The Delicious USA festival, taking place from July 16–August 16, features some 24 restaurants that showcase the versatility and wholesomeness of food from the United States. While the full list of restaurants and their dishes will be announced in early July, we want to give you a preview of some hero products that chefs have chosen to highlight in their Delicious USA dishes. Hopefully this will whet your appetite and feed you with knowledge to pose as an expert when you enjoy the Delicious USA dishes with your friends.
Delicious USA Ingredient Preview Series: US beef
Beef produced in the United States is known worldwide for its taste, tenderness and juiciness. Farmers and ranchers utilize the United States’ abundant land, water and feed resources to raise cattle sustainably, while allowing consumers to enjoy a wide range of nutrient-dense US beef products. Cattle raising is a family business; there are more than 800,000 cattle operations throughout the United States, with some cattle being raised in all 50 US states. All beef produced in the United States undergoes mandatory federal inspection to ensure all products entering into commerce are safe and wholesome.
Delicious USA 2020 features US short ribs and American Wagyu cuts.
US short ribs
Burger-, roast- and steak-crazy America discovered the short rib only in the past 3–4 decades after Hong Kong and Korean buyers in the early 1980s taught US beef processors to fabricate the item out of primal ribs and bellies, or plates. New demand then developed from Korea, where the opening of the imported beef market made Korea’s signature fine food dish, galbi ribs, affordable to all. Korean immigrants in New York and especially Los Angeles developed a New World variant to galbi called the “LA rib” by cutting the cattle rib complex across rather than along the bone. Soon after, short ribs from grain-fed US cattle became the global specification of choice, with their innate tenderness and flavor making them an ideal beef product for roasting, braising, pan-frying and steaming. And down in the heart of American beef country – Texas – bone-in short ribs have become a new favorite among masters of the low-and-slow BBQ tradition.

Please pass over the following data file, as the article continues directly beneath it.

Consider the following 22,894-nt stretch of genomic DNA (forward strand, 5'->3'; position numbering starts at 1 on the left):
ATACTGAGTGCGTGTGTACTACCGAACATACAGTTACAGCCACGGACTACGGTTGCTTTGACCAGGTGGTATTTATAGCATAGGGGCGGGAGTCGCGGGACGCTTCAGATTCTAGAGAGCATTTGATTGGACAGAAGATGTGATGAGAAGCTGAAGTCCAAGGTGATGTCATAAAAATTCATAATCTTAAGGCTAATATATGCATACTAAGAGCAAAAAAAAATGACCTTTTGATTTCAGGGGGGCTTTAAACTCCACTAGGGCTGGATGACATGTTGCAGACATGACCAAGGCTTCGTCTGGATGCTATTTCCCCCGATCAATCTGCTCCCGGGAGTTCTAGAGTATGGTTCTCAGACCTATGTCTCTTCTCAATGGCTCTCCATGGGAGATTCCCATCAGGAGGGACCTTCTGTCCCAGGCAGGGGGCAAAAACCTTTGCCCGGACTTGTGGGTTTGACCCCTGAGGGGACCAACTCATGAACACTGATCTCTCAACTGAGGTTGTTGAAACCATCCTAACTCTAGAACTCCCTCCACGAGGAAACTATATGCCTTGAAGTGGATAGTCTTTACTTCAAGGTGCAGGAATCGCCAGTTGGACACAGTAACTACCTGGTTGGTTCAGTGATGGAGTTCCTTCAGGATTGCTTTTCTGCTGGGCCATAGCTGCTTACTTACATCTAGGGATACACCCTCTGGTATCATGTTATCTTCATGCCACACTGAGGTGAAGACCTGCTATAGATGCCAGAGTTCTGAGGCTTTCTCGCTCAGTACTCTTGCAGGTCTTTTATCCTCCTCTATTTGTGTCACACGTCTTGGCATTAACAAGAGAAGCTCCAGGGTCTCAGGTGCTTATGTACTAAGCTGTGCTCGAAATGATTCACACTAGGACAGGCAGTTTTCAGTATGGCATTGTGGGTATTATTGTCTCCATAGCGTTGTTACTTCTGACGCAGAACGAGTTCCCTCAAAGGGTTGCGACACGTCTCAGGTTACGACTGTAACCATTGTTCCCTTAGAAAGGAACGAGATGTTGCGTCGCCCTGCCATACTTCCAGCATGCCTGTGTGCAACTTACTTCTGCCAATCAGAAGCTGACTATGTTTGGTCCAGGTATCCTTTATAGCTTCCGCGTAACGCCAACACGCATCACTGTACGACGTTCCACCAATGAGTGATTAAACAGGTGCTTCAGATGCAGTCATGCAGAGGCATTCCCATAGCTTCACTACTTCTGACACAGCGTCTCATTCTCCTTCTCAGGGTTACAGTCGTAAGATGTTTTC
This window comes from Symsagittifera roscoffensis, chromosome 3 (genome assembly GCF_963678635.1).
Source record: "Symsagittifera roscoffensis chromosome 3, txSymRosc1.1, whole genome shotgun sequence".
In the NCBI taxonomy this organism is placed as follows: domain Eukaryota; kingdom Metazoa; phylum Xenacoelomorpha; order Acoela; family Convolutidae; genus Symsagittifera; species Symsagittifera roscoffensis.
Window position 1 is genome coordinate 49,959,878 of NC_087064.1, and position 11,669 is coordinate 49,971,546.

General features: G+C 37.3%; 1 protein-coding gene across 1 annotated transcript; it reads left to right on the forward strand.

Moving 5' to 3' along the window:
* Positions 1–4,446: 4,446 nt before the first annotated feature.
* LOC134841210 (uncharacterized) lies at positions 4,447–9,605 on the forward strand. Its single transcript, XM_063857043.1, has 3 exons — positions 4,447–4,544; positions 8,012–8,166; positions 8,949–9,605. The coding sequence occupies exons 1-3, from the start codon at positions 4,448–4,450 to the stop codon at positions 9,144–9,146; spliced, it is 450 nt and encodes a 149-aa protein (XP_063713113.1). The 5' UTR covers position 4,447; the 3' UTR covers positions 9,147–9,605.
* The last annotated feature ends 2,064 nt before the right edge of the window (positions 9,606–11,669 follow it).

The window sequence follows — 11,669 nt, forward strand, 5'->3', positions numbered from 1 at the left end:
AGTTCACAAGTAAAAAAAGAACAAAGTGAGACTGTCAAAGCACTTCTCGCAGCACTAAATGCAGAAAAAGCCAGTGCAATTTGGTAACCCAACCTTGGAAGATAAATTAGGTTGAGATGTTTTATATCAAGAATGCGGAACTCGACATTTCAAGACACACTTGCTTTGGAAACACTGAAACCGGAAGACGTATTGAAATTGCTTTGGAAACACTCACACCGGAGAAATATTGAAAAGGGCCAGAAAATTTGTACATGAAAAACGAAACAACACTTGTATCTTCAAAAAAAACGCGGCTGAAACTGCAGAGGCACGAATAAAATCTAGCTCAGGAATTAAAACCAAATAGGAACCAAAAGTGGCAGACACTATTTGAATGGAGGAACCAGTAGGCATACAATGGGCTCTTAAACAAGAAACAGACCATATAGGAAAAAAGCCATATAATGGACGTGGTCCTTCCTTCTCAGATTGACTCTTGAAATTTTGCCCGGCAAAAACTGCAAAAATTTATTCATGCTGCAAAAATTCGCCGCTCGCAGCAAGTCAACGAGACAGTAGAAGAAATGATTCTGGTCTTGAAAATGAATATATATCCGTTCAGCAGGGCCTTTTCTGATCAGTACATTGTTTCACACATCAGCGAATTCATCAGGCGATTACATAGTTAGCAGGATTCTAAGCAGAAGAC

Wagyu beef production in the United States dates back 45 years, when two black and red Wagyu bulls each were exported to the United States as seed stock for the USA’s first herd. These bulls were initially bred with Angus and other continental breeds, but in 1993, several hundred Japanese Wagyu females arrived to US shores, allowing for the start of a pure-bred herd. Initial Wagyu beef production was exported back to Japan, but appreciation for the highly marbled product grew in fine-dining establishments across the country. Moreover, many chefs found that a Japanese Wagyu bloodline crossed with continental breeds produced beef with a deeper, buttery flavor, creating a palate more aligned with that of American beef lovers. Thus, the American Wagyu story was born. On a health-conscious note, research by health experts says that the monounsaturated to saturated fat ratio is higher in Wagyu than in other beef. Due to high US demand, most American Wagyu is consumed in the United States.
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